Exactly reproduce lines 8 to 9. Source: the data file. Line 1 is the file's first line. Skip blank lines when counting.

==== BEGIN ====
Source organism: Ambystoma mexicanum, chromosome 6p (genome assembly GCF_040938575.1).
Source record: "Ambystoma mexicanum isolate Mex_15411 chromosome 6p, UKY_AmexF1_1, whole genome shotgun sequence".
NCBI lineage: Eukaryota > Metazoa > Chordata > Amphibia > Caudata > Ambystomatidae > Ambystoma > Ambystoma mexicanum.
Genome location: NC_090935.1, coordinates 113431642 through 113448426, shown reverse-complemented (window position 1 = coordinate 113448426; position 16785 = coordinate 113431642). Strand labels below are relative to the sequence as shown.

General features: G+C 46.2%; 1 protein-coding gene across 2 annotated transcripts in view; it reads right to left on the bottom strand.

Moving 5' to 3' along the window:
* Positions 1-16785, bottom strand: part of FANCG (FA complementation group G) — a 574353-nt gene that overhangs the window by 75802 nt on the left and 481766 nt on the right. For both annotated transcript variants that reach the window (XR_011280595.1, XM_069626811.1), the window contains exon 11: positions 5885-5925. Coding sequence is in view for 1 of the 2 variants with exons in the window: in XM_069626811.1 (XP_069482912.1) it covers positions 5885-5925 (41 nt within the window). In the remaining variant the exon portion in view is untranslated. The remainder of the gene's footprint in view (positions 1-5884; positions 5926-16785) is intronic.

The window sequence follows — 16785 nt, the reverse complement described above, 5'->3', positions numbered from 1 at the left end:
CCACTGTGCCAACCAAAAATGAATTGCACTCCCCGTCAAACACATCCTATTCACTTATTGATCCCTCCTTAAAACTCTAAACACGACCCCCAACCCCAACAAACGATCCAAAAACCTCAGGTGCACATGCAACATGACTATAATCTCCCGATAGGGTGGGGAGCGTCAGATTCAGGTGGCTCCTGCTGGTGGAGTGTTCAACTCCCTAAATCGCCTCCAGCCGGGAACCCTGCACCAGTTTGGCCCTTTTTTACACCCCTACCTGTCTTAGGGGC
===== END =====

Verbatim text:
The window sequence follows — 16785 nt, the reverse complement described above, 5'->3', positions numbered from 1 at the left end:
CCACTGTGCCAACCAAAAATGAATTGCACTCCCCGTCAAACACATCCTATTCACTTATTGATCCCTCCTTAAAACTCTAAACACGACCCCCAACCCCAACAAACGATCCAAAAACCTCAGGTGCACATGCAACATGACTATAATCTCCCGATAGGGTGGGGAGCGTCAGATTCAGGTGGCTCCTGCTGGTGGAGTGTTCAACTCCCTAAATCGCCTCCAGCCGGGAACCCTGCACCAGTTTGGCCCTTTTTTACACCCCTACCTGTCTTAGGGGC